Gary Wishnatzki and Michelle Deleissegues Weigh In on the Strawberry Market
NORTH AMERICA - This unseasonably warm weather has strawberries ahead of schedule, with little need to compromise between quality and quantity for the remainder of the season.
According to sources in both Florida and California, strawberries are seeing a strong crop that is providing healthy volume.
In Florida and Mexico, where the weather has been a step ahead of the West Coast, the crop saw a strong peak early this year, according to Gary Wishnatzki, Owner of Wish Farms.
“I would say we probably saw our strawberry peak earlier February,” Gary tells me, explaining that the season would normally peak later in February or March, but was a bit ahead of schedule due to warmer conditions. “Some growers are starting to transition to the freezer, or to spring melon, or vegetable crops, as the earlier strawberry varieties wind down in Florida.”
Across the country at Red Blossom in California, Michelle Deleissegues, Director of Marketing, confirmed that they, too, have wrapped up a very strong season further south. After having seen excellent quality all year in Zamora, Mexico, the company reportedly finished shipping strawberries from this location Monday, March 9. Blackberries, however, will continue through June 10.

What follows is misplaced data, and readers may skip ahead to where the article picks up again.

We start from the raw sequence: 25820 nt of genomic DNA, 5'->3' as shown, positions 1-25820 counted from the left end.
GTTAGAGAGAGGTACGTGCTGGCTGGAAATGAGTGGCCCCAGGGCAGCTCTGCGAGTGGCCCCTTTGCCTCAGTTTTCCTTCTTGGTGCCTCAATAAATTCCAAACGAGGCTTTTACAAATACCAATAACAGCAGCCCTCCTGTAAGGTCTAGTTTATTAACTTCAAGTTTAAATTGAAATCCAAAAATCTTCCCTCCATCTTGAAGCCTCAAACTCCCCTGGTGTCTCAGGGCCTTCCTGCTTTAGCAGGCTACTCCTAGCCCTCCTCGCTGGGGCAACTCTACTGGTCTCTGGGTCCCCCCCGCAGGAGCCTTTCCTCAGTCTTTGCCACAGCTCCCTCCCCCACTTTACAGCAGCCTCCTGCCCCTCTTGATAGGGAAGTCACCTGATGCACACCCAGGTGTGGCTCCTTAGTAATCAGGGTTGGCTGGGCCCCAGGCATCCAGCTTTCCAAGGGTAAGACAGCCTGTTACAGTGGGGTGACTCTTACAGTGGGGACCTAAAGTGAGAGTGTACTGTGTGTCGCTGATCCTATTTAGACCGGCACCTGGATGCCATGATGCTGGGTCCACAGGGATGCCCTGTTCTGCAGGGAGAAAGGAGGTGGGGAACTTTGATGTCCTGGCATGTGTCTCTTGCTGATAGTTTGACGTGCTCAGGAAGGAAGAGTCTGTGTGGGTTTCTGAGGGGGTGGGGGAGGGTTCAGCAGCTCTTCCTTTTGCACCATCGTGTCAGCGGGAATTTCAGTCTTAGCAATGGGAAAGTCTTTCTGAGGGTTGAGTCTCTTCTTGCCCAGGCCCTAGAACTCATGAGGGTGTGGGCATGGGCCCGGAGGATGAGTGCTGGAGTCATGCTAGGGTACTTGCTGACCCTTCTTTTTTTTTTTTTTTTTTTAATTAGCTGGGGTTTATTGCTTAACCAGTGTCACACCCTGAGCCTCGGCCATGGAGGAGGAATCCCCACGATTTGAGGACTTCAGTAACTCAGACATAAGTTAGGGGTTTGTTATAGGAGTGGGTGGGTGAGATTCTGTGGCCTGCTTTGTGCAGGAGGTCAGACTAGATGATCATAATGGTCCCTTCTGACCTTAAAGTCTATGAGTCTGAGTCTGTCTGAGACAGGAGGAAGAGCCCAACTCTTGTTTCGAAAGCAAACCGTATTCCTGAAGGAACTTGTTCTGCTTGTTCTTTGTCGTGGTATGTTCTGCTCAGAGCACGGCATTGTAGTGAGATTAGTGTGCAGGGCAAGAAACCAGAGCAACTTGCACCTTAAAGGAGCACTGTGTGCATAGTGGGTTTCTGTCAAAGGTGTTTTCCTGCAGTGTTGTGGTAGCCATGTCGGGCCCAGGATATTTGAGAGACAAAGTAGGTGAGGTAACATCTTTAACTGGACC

The more southern regions are waning just in time for California’s season to hit a peak that Red Blossom is excited about, stating the berries are some of the best quality the company has seen in years.
“The fields look amazingly good, excellent plant health,” Michelle tells me. “We are starting early and volume will ramp up very quickly.”
The warmer weather continues to push growth slightly ahead of the usual schedule.
“Santa Maria’s not too much earlier, the timing is just a little ahead for early volume due to great growing conditions,” Michelle said.
While we are approaching the final push of the strawberry season, reports from all sides are that it should be a strong one, especially when the weather facilitates demand.
“As it warms up, we’ll probably see a growing demand,” Gary tells me. “When it is snowing outside, people want soup, not strawberries.”
Numbers on the buy-side of the market could also affect demand, along with a big holiday push. According to Gary, Easter is a big time for strawberries and the industry will see a big push for them the week before the holiday. So get ready!